Week 2 of the 2016 season was an opportunity for Jacksonville to build on the near-miss promise of their season opener. Instead, it was a catastrophe of a monumental scale. A fan-base disillusioned, national media dismissive and the potential for a fractured locker room all emerged.
In this installment, we look at the defensive scheme issues that saw veteran middle linebacker Paul Posluszny matched up on the #1 receiver and speedy Travis Benjamin.
Let’s be really clear from the outset. It isn’t Paul Posluszny’s fault that he couldn’t keep up with and cover Travis Benjamin. Although many used this play as fuel for the “get rid of Poz, let’s start Jack” movement, this breakdown wasn’t his fault as a player. Sure, Jack would have probably been able to keep Benjamin honest from a speed perspective, much more than the slower Posluszny, but this was a scheme failure and one that was apparent in so many ways on Sunday.
As written immediately post-game, the Jacksonville Jaguars were out-coached by the Chargers staff on Sunday. The Chargers offense and veteran quarterback Phillip Rivers, puppeteered the Jaguars into every matchup, seemingly knowing inside-out how the Jaguars would respond to any formation, motion, down and distance and personnel grouping. They used this to attack with ease and exploited favourable matchups throughout.
"This is but just one play, one example of the failures to respond in personnel, the defensive gamesmanship or the ability to make quality adjustments."
Let’s take a look at the notorious Poz vs Benjamin play and see just how it was scheme failings that underpinned the execution failures.
The above image shows the pre-snap setup in the 3×1 offensive set by the Chargers. The Chargers deployed Benjamin as the #3 wide receiver in this set, with MLB Posluszny drawing the matchup. Ramsey and Gratz are aligned against the #1 and #2 formation receivers.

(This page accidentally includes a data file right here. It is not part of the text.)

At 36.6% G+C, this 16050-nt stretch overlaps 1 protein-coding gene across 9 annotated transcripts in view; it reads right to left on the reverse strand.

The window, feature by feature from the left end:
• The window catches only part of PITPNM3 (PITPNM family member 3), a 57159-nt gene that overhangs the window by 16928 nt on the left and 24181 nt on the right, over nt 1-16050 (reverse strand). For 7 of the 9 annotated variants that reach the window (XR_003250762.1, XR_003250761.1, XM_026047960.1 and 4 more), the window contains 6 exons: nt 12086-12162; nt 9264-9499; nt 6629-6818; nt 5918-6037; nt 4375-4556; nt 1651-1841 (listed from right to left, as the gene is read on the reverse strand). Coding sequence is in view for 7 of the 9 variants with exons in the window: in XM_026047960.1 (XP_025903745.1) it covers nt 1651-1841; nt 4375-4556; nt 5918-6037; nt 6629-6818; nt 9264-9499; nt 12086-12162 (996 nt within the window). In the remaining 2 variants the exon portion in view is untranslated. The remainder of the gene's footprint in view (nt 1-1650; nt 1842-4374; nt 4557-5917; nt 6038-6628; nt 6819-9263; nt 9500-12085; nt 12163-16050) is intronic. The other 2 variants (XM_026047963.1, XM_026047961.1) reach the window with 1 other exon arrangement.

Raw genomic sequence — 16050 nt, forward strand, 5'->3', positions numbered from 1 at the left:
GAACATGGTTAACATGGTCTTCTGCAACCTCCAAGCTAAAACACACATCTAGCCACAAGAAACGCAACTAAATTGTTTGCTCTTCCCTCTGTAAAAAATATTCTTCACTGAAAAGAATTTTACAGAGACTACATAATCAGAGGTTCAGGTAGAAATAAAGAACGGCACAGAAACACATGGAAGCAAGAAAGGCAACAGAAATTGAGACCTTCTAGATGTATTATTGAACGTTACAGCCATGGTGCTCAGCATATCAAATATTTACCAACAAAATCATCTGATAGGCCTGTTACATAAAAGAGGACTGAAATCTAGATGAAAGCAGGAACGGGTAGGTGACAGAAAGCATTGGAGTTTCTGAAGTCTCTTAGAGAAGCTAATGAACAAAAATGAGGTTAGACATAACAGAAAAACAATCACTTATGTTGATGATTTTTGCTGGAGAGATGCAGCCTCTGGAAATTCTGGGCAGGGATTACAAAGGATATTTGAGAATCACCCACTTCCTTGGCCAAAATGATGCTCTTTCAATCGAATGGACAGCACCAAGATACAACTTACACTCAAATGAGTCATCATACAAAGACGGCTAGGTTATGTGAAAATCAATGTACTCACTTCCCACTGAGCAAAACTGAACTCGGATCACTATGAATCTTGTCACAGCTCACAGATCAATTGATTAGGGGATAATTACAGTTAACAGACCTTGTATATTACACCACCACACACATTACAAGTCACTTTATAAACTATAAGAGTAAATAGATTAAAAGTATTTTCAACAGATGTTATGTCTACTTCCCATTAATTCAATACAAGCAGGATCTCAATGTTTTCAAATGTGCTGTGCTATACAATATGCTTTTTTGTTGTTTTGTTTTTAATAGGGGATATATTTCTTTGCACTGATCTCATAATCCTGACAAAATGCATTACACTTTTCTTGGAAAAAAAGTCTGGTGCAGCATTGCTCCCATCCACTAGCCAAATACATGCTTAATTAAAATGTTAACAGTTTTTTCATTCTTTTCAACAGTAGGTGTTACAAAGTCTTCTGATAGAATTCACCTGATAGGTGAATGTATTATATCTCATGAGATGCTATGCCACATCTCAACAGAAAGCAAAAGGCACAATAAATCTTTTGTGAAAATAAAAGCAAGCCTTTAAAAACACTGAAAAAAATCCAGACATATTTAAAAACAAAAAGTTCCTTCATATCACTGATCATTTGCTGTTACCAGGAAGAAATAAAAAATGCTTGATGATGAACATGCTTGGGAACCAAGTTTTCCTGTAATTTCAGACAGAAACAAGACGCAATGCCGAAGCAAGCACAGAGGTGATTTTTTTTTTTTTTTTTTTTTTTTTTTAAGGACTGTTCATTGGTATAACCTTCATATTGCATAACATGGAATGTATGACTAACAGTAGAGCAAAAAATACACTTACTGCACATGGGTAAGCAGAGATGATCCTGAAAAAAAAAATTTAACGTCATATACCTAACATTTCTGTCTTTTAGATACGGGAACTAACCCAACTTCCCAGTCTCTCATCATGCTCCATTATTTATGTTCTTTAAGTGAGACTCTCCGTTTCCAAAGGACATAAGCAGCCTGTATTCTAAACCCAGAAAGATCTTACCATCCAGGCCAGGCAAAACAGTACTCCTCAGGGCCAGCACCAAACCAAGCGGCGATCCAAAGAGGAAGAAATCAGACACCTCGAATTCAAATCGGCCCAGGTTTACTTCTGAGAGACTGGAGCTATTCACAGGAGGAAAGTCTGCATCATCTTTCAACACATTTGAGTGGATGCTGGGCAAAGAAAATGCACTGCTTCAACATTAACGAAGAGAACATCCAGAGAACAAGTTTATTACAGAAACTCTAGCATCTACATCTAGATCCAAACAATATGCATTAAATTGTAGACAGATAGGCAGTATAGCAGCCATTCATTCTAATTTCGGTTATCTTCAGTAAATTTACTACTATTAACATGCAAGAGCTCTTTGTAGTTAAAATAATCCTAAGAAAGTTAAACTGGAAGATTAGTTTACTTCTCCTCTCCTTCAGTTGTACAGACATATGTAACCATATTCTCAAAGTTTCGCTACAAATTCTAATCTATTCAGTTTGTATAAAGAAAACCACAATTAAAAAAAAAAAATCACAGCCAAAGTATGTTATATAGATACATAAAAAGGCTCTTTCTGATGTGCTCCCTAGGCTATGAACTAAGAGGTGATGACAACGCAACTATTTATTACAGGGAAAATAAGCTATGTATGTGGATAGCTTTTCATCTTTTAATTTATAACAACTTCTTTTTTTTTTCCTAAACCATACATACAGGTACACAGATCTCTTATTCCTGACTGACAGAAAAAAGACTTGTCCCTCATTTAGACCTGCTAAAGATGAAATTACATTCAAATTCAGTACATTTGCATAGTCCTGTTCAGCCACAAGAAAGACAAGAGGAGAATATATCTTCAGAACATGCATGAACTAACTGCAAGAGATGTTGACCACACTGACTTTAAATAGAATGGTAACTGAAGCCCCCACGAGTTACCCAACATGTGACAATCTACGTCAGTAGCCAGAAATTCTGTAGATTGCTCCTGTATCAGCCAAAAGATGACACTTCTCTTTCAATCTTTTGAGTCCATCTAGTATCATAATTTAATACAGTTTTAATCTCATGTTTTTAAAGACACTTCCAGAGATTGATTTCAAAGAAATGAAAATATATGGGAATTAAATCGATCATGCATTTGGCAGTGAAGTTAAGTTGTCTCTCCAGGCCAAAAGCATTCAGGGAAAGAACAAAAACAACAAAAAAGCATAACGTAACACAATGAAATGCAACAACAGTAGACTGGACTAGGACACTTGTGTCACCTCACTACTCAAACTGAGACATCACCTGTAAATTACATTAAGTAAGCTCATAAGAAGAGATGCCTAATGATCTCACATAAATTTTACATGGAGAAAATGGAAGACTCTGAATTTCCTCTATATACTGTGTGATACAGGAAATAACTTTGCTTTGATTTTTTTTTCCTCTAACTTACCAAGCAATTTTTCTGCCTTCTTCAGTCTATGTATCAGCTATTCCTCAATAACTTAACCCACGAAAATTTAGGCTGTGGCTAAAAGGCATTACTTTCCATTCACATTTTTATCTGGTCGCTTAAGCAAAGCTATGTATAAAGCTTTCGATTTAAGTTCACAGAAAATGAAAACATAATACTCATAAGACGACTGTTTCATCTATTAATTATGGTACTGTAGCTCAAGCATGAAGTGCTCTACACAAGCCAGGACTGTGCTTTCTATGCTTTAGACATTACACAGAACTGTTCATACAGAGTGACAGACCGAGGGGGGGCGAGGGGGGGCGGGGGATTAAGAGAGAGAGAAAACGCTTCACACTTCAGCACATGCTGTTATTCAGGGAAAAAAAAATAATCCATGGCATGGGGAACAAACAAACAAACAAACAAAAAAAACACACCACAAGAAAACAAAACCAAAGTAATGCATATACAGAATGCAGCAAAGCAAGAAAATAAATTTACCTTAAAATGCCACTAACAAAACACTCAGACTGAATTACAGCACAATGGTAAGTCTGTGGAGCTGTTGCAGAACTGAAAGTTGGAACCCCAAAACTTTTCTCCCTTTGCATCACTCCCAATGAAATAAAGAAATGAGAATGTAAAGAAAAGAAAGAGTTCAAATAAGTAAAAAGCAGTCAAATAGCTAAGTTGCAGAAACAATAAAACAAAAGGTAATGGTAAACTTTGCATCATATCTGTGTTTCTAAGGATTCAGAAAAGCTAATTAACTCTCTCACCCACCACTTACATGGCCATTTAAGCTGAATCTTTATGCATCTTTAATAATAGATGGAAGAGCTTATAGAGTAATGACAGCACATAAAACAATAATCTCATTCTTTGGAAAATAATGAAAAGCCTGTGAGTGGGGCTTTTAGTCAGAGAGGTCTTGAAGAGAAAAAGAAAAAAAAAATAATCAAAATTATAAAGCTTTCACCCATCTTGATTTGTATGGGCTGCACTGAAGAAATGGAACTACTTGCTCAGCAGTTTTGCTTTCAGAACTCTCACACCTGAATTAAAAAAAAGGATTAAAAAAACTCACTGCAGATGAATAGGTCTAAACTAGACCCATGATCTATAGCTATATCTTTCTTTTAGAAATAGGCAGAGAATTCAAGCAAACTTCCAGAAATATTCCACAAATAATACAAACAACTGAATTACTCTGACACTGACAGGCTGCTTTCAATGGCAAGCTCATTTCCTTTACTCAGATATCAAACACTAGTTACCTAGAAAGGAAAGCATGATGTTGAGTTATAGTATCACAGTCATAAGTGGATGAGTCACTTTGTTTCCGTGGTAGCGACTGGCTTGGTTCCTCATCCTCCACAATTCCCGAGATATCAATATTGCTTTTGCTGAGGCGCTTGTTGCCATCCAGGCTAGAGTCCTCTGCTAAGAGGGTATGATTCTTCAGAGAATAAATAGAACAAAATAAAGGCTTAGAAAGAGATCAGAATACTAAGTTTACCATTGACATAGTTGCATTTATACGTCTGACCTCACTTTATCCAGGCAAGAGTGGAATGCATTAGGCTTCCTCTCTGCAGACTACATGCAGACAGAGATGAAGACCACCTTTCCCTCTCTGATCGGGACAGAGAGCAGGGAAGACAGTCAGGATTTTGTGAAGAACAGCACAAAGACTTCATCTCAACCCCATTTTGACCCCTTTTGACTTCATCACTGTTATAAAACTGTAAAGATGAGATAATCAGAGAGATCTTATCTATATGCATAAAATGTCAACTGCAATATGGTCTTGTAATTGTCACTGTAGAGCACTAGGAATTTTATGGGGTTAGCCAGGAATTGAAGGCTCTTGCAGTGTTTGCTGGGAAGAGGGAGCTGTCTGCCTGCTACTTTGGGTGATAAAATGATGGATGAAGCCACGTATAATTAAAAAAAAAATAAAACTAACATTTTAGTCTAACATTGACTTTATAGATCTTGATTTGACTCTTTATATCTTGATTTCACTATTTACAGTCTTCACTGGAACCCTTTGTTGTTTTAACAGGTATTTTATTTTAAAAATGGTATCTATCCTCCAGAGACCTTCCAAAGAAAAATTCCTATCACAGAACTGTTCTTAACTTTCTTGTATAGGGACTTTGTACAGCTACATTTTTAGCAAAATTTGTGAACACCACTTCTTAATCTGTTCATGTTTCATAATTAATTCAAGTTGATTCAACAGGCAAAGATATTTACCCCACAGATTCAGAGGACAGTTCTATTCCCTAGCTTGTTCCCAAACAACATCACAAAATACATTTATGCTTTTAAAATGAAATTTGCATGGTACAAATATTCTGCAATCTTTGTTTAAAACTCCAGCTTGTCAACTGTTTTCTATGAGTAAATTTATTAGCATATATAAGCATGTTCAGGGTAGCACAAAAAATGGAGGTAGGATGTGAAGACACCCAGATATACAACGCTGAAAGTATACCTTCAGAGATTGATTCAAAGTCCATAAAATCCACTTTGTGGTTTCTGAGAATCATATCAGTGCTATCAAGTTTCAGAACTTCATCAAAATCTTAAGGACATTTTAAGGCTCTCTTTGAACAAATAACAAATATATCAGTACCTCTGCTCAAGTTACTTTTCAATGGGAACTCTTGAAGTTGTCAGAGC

In the above highlighted is the bracketed strong safety (Cyprien) and cornerback (House) aligned on tight end Antonio Gates. This suggests pre-snap that one of the two will blitz with the other drawing man coverage of the tight end. Cover 1 across the board is the read for the Chargers, with Gipson the deep middle support.
In addition to identifying the matchup advantage, the Chargers are also able to identify the space target, in this case the boundary side hashes to numbers.
Even before this play begins, we can see big risks for the play defensively for Jacksonville. San Diego know them and are about to exploit them having set the table and with the right play call to capitalise.
So how do the Jaguars respond to the pre-snap concerns? When they see Poz lined-up on Benjamin do they check out of the original defensive setup? No. Do they make a reasonable quick adjustment to swap Poz and Telvin Smith’s role within the defensive setup? No. Do they identify the risks, kill the blitz and have Cyprien or House Bail to take the deep half support (and thereby fill that space to be attacked)? No. They do none of this.
Above, the play in mid-progress. Gipson is understandably stuck. The vertical releasing routes of #1 and #2 hold him on the field side. The shallow route of Gates keeps House and the coverage on the boundary side in the flat. This retains the integrity of the space they desire to exploit.
Benjamin is already even (therefore ‘leavin’) and with leverage on Posluszny. Telvin Smith is in no-man’s land, not covering anyone, pressuring anyone or even influencing the quarterback decision making. As for Cyprien, on the blitz…stuffed. With less defenders in coverage and defensive back blitz not impacting the pass, it is all over.
Gipson’s forced late response and decision gives the speedy Benjamin all he needs and Rivers all he wants to execute and exploit.
This is but just one play, one example of the failures to respond in personnel, the defensive gamesmanship or the ability to make quality adjustments.
Without going into more detail, the image above shows how the defensive responded to Benjamin next time…they triple cover him. Whilst ignoring other players, such as Williams who takes the shallow cross to the house. There is a distinct lack of sound structure, self-awareness and ability to utilise the best players for the best purpose on defense.
With the glaringly obvious, and the immediately referenced concerns about coaching and scheme, this is where you would expect quality leadership to step up and take responsibility. Cue Todd Wash…
The sentiments are clear. The same issues that a Bob Babich-led defense faced a year ago are not improved, despite a much better roster. Bradley and Wash…that’s on you. Not a “Young Man”
We will see against Baltimore what they have learned from this debacle.